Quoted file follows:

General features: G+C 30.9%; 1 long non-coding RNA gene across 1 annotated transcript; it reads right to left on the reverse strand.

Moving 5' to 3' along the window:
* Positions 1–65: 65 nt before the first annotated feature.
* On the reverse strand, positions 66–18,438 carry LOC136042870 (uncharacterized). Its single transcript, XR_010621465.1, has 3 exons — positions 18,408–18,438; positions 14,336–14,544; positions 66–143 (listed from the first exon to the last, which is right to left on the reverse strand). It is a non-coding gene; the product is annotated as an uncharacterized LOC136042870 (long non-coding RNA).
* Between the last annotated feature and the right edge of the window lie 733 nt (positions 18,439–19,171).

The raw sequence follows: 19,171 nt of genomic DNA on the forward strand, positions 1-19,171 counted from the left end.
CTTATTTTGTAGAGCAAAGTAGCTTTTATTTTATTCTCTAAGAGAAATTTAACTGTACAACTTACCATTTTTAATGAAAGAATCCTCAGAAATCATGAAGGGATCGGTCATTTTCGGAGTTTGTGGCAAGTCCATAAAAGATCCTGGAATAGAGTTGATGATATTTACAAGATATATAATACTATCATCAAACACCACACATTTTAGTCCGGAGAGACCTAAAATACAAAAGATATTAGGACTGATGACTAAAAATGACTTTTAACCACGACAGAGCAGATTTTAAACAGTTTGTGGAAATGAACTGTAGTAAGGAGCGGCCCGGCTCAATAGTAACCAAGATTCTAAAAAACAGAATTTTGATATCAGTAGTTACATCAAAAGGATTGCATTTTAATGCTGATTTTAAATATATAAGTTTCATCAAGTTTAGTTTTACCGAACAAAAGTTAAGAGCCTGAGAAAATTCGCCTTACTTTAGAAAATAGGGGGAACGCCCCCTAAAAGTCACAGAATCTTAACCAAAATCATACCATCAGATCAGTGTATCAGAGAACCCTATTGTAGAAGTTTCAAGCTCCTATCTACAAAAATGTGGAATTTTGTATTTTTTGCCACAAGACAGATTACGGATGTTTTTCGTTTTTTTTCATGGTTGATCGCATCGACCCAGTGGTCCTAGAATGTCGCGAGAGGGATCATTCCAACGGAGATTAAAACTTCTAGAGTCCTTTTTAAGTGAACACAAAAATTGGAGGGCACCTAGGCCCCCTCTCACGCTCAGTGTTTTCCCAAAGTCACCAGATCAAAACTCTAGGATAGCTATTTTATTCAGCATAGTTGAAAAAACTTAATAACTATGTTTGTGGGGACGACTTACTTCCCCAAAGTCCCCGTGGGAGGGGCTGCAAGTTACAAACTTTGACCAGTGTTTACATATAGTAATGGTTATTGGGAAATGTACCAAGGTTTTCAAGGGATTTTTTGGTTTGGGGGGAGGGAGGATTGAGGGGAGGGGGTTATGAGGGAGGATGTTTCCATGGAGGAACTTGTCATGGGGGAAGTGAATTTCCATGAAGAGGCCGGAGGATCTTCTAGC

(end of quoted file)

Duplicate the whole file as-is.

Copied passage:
General features: G+C 30.9%; 1 long non-coding RNA gene across 1 annotated transcript; it reads right to left on the reverse strand.

Moving 5' to 3' along the window:
* Positions 1–65: 65 nt before the first annotated feature.
* On the reverse strand, positions 66–18,438 carry LOC136042870 (uncharacterized). Its single transcript, XR_010621465.1, has 3 exons — positions 18,408–18,438; positions 14,336–14,544; positions 66–143 (listed from the first exon to the last, which is right to left on the reverse strand). It is a non-coding gene; the product is annotated as an uncharacterized LOC136042870 (long non-coding RNA).
* Between the last annotated feature and the right edge of the window lie 733 nt (positions 18,439–19,171).

The raw sequence follows: 19,171 nt of genomic DNA on the forward strand, positions 1-19,171 counted from the left end.
CTTATTTTGTAGAGCAAAGTAGCTTTTATTTTATTCTCTAAGAGAAATTTAACTGTACAACTTACCATTTTTAATGAAAGAATCCTCAGAAATCATGAAGGGATCGGTCATTTTCGGAGTTTGTGGCAAGTCCATAAAAGATCCTGGAATAGAGTTGATGATATTTACAAGATATATAATACTATCATCAAACACCACACATTTTAGTCCGGAGAGACCTAAAATACAAAAGATATTAGGACTGATGACTAAAAATGACTTTTAACCACGACAGAGCAGATTTTAAACAGTTTGTGGAAATGAACTGTAGTAAGGAGCGGCCCGGCTCAATAGTAACCAAGATTCTAAAAAACAGAATTTTGATATCAGTAGTTACATCAAAAGGATTGCATTTTAATGCTGATTTTAAATATATAAGTTTCATCAAGTTTAGTTTTACCGAACAAAAGTTAAGAGCCTGAGAAAATTCGCCTTACTTTAGAAAATAGGGGGAACGCCCCCTAAAAGTCACAGAATCTTAACCAAAATCATACCATCAGATCAGTGTATCAGAGAACCCTATTGTAGAAGTTTCAAGCTCCTATCTACAAAAATGTGGAATTTTGTATTTTTTGCCACAAGACAGATTACGGATGTTTTTCGTTTTTTTTCATGGTTGATCGCATCGACCCAGTGGTCCTAGAATGTCGCGAGAGGGATCATTCCAACGGAGATTAAAACTTCTAGAGTCCTTTTTAAGTGAACACAAAAATTGGAGGGCACCTAGGCCCCCTCTCACGCTCAGTGTTTTCCCAAAGTCACCAGATCAAAACTCTAGGATAGCTATTTTATTCAGCATAGTTGAAAAAACTTAATAACTATGTTTGTGGGGACGACTTACTTCCCCAAAGTCCCCGTGGGAGGGGCTGCAAGTTACAAACTTTGACCAGTGTTTACATATAGTAATGGTTATTGGGAAATGTACCAAGGTTTTCAAGGGATTTTTTGGTTTGGGGGGAGGGAGGATTGAGGGGAGGGGGTTATGAGGGAGGATGTTTCCATGGAGGAACTTGTCATGGGGGAAGTGAATTTCCATGAAGAGGCCGGAGGATCTTCTAGC